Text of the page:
Pioneering spirit lives on in rural Esmeralda County

Updated December 2, 2017 - 11:44 pm

ESMERALDA COUNTY — They’re the Thelma and Louise of Nevada’s unpeopled expanse.

Advanced EMTs Val Trucksa and Nancy Knighten race along lonely backroads to dispense what they call “medicine in a ditch,” responding to calls across 3,500 square miles in an isolated county with the nation’s second-lowest population density.

Each time they leave “the barn,” the two best friends begin another life-and-death mission rushing patients they know by first name to the nearest full-service hospital that’s not exactly around the bend.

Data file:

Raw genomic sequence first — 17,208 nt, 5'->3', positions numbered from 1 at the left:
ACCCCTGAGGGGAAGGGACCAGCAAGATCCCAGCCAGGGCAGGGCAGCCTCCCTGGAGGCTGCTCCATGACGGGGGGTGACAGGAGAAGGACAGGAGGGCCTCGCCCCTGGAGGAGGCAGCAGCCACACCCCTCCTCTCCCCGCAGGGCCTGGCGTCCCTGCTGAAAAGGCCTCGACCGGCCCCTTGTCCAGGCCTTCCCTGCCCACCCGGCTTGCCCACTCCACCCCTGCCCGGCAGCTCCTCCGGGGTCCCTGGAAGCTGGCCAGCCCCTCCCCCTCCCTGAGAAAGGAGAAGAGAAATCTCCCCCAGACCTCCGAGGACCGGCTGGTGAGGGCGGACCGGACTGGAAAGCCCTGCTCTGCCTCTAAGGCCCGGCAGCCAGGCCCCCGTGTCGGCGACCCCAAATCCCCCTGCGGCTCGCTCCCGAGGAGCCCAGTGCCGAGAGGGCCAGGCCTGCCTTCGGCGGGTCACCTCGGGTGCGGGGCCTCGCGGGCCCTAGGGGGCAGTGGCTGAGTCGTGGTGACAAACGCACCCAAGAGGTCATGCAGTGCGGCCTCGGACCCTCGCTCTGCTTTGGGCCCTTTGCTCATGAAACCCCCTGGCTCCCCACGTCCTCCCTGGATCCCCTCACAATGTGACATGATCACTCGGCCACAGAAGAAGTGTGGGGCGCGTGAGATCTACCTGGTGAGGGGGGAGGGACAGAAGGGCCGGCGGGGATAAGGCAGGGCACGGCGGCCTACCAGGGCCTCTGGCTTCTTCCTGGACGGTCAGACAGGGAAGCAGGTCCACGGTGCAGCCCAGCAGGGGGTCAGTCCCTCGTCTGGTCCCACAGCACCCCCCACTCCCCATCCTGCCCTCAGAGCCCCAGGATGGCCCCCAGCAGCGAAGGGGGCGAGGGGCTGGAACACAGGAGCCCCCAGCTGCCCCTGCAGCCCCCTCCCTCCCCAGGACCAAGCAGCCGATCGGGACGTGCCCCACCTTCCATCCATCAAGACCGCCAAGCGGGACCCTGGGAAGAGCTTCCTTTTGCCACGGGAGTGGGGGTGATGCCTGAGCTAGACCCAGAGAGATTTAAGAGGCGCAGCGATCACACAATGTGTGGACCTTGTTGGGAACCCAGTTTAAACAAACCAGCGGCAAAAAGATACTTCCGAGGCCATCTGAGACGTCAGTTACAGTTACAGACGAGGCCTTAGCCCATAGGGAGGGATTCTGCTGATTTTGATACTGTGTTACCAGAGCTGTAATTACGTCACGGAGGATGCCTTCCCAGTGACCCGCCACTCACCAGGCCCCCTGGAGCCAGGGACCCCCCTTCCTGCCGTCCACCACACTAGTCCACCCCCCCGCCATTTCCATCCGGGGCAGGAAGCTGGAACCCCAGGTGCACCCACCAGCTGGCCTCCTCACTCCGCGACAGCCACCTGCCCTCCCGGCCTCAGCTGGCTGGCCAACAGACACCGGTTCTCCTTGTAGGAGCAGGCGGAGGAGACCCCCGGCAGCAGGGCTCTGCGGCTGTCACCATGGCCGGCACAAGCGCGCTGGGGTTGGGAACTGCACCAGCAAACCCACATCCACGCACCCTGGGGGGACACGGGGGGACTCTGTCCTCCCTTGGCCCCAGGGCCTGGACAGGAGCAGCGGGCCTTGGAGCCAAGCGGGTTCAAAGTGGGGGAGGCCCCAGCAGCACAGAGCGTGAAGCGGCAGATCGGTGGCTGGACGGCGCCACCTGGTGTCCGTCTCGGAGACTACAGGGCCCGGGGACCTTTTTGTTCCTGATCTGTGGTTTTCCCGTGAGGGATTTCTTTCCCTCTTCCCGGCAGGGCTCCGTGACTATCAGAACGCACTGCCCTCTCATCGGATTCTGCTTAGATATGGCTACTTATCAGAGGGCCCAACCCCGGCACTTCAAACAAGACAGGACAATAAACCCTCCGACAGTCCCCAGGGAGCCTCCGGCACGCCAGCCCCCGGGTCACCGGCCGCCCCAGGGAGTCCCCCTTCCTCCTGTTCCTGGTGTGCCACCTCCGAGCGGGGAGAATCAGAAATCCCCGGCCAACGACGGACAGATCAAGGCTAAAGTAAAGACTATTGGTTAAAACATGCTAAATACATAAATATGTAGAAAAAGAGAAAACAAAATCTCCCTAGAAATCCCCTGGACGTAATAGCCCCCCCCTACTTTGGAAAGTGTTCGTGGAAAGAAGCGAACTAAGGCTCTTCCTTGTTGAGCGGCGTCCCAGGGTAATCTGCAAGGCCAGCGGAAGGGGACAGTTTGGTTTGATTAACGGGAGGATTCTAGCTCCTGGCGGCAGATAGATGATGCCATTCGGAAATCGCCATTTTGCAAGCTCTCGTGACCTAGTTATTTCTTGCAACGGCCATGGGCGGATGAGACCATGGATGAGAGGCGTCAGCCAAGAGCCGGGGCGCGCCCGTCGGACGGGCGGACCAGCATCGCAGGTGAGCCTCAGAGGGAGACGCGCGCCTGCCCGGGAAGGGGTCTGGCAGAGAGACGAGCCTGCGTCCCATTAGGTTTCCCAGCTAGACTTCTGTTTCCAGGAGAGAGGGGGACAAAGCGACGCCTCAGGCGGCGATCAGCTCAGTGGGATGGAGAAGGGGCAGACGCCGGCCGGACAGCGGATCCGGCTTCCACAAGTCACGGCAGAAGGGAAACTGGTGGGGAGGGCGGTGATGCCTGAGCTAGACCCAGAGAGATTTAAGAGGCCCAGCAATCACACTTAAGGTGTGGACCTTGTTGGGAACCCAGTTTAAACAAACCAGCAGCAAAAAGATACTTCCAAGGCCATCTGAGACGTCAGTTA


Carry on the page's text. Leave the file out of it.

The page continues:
Actually, it’s located 70 miles away — in California.

(Las Vegas Review-Journal)

In more than a decade, they’ve never lost a patient in their medical dashes across an area the size of Rhode Island, a county with a people-to-land ratio rivaling the Australian Outback. All that despite snake bites, people slamming into wandering cows and horses in the dead of night, and violent two-vehicle collisions.

“It’s a huge, huge territory,” Knighten says. “But we have a rule: Nobody dies inside our ambulance. Nobody has a baby, either.”

The aging volunteers — Trucksa is 69 and Knighten is 73 — wonder how long they can keep going. But in a county with a population density of one resident every 4 square miles — the second-lowest in the contiguous U.S. after Loving County, Texas — ready replacements are hard to find.

Lifestyle not for everyone